WS More or Less: Hans Rosling - the extraordinary life of a statistical guru  

A huge hole was left in the world this week with the death of the Swedish statistician Han Rosling. He was a master communicator whose captivating presentations on global development were watched by millions. He had the ear of those with power and influence. His friend Bill Gates said Hans ‘brought data to life and helped the world see the human progress it often overlooked’. In a world that often looks at the bad news coming out of the developing world, Rosling was determined to spread the good news, extended life expectancy, falling rates of disease and infant mortality. He was fighting what he called the ‘post-fact era‘ of global health. He was passionate about global development and before he became famous he lived and worked in Mozambique, India and the Democratic Republic of Congo using data and his skills as a doctor to save lives. Despite ill health he also travelled to Liberia during the Ebola outbreak in 2014 to help gather and consolidate data to help fight the outbreak. On a personal level he was warm, funny and kind and will be greatly missed by a huge number of people. Presenter: Tim Harford Producer: Wesley Stephenson (Image: Hans Rosling, speaks at a conference in 2012. Credit: Matthew Lloyd/Getty Images for ReSource 2012)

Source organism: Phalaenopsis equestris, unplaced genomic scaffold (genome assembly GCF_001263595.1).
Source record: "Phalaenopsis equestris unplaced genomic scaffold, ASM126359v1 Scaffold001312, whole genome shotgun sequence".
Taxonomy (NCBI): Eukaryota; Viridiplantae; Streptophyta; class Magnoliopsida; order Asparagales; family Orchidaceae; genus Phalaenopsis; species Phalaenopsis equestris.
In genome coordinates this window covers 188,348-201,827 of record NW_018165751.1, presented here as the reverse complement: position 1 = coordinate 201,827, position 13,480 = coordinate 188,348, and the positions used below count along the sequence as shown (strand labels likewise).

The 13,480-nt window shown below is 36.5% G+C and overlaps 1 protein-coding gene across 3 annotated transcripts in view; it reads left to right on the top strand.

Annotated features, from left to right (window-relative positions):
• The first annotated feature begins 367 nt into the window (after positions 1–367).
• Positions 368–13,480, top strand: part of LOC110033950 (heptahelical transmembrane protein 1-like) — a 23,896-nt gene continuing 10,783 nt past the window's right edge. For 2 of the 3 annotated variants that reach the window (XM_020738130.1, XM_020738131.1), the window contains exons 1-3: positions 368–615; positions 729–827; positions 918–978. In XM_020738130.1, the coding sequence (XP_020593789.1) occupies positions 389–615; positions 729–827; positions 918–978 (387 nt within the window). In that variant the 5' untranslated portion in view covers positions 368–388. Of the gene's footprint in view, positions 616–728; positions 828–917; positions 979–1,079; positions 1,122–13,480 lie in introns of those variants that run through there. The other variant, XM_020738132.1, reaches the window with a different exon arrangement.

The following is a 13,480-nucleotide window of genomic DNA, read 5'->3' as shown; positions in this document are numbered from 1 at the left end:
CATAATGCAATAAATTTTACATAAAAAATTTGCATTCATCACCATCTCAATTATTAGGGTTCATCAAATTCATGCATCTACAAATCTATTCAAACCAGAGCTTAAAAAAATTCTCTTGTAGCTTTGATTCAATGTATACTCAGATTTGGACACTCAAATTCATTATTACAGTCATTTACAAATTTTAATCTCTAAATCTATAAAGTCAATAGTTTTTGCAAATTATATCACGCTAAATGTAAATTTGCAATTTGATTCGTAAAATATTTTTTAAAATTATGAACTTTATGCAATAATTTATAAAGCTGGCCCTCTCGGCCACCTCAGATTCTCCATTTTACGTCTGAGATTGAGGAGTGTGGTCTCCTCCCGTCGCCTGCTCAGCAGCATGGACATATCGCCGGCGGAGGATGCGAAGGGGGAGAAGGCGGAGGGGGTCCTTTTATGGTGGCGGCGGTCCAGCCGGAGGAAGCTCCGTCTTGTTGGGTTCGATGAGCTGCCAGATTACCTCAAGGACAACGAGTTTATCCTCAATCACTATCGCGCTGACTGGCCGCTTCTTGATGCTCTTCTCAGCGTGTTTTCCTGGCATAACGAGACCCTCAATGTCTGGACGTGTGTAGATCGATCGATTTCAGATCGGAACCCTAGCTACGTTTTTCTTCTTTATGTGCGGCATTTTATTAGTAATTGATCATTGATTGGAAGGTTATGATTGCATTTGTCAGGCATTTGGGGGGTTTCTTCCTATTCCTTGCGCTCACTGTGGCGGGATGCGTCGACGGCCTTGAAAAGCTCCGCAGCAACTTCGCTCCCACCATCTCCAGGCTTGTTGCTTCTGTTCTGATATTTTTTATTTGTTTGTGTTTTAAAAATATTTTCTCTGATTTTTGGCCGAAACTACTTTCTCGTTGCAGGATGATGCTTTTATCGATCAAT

Is democracy failing in America?  

Does North Carolina really rank alongside North Korea if you measure electoral integrity

WS More or Less: Counting Crowds  

How many went to celebrate – and how many to protest – the Trump inauguration?

WS More or Less: Why January makes us want to scream  

Blue Monday and Oxfam’s comparison wealth of billionaires and the poor –the stories that come around every year.

WS More or Less: Christian Martyrs  

Were 90,000 Christians killed because of their faith in 2016?

WS More or Less: Should we really be drinking eight glasses of water a day?  

How much water should you be drinking? There’s some age-old advice that suggests you should be drinking eight ounces (230 ml) eight times a day. Some people even advise you should be drinking this on top of what you normally drink. There is lots of advice out there but how do you know when you’ve had enough or if you’re drinking too much. With help from Professor Stanley Goldfarb from the University of Pennsylvania, Wesley Stephenson finds out. (Image: Hand holding a glass of water. Credit: Charlotte Ball/PA Wire)

WS More or Less: Does Sweden Really Have a Six Hour Day?  

There have been reports that those radical Swedes have decided to reduce the working day to just six hours because, it has been claimed, productivity does not suffer. Before you all rush to the Swedish job pages this is not quite the case – but there have been trials in Sweden to test whether you can shorten people’s working hours without having an effect on output. Tim Harford talks to our Swedish correspondent Keith Moore about what the trials have found. He also speaks to professor John Pencavel, Emeritus Professor of Economics, at Stanford University, and finds that reducing working hours may not be as radical idea as it first appears. (Photo: A business man carries a black briefcase)

The Haber-Bosch Process  

Saving lives with thin air - by taking nitrogen from the air to make fertiliser